Endangered species likely to be infected with SARS-CoV-2
SciLifeLab researcher Kerstin Lindblad-Toh (UU) and her colleagues have identified a large number of mammals that could potentially be at risk from COVID-19 infection via the ACE2 receptor. The researchers studied 410 different vertebrate species and found that many of the animals at risk were endangered, such as several species of monkeys.
Today, it is known that SARS-CoV-2 binds to the ACE2 protein that sits on the surface of cells in the lungs, heart, blood vessels, and intestines. Once the virus has bound to ACE2, it is taken up by the cells and the infection process starts. Some species may have an ACE2 protein that looks a little different and could therefore be protected against infection. The gene that codes for ACE2 is found in all vertebrates and because of this, they all share the risk of becoming infected with the virus. This has already been observed in several species of monkeys and a tiger at the Bronx Zoo.
In order to protect the endangered species at risk, and to quickly stop new outbreaks of covid-19, more knowledge is needed about which animals are possible carriers of the virus.
“In our study, we looked at the evolution and structure of ACE2 in 410 different species of vertebrates to see which ones the virus could bind to ACE2”, says Kerstin Lindblad-Toh, (UU/Broad Institute), co-author of the study in a press release from Uppsala University.
103 out of the 410 species in the study were found to have a “very high”, “high” or “medium” risk of infection, and of those, 40 percent are red-listed by the International Union for Conservation of Nature (IUCN).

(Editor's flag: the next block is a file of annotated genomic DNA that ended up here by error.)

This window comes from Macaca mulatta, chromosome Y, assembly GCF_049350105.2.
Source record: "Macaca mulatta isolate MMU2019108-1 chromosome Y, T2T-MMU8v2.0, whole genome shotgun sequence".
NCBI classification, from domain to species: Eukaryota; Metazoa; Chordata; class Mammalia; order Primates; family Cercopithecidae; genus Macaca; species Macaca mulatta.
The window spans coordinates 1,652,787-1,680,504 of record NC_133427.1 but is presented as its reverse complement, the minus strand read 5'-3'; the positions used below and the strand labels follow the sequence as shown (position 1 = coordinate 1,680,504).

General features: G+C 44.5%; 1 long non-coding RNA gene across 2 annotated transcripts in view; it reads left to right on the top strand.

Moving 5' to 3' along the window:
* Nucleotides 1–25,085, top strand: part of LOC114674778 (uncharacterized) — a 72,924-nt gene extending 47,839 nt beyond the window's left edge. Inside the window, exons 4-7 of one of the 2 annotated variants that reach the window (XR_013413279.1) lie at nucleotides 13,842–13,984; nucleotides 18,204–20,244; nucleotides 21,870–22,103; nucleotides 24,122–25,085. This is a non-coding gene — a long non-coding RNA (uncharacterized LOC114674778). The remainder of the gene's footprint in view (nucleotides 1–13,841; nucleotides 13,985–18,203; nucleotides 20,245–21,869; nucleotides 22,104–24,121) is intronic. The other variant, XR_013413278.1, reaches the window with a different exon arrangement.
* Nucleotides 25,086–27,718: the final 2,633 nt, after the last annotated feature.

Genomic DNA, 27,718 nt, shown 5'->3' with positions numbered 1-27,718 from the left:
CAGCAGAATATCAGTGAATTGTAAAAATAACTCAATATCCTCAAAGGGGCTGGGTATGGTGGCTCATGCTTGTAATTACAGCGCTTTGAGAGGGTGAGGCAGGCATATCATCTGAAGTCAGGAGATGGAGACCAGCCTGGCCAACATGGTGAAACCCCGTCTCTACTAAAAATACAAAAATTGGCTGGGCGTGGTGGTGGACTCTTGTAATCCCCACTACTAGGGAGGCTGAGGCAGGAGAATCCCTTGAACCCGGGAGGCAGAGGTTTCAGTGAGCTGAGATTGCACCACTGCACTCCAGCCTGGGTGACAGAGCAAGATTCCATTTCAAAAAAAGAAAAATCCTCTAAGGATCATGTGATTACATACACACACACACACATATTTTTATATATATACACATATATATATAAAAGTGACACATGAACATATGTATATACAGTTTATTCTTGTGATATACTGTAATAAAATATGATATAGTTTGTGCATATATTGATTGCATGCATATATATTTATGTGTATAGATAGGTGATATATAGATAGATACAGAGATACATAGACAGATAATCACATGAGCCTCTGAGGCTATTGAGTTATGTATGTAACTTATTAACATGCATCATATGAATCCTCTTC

The researchers also analyzed 37 species of bats that seem unlikely to be infected via the ACE2 receptor. Since other similar viruses have spread through bat populations, however, it seemed possible that they would have another protein that is also susceptible to the virus.
Another species suggested as carriers are anteaters. The study shows that the structure of their ACE2 protein is so different than the risk of it binding to the virus is very low, however. When it comes to birds, fish, and amphibians the researchers assess the risk of infection via the ACE2 receptor as very low, but more research is needed on other types of receptors.
Based on the appearance of the ACE2 protein in the 19 primate species studied (many endangered), such as chimpanzees, gorillas, orangutans, and rhesus monkeys, all were at a very high risk of becoming infected with SARS-CoV-2 – since their ACE2 protein is identical to ours. Although more studies are needed to confirm this as well.
According to the study, species with a high risk of infection via ACE2 can probably be infected by both humans and other animals. Because of this, it is important to actively protect these species both in the wild and when they are cared for by humans.
The 27 species that appear to be at a high risk of infection include many animals close to humans, such as cows, sheep, deer and goats, four species of rodents (but not mice or rats) and several whales. The tiger (the species infected in the Bronx Zoo) has a moderate risk of infection based on the appearance of its ACE2 receptor. Dogs appear to be at low risk of being infected, while several felines, including domestic cats, are at moderate risk.
“It is important to know which endangered species can be infected and try to minimize the risk of the virus spreading in wild populations, in zoos or among pets”, says Kerstin Lindblad-Toh.
Photo: Paula, stock.adobe.com
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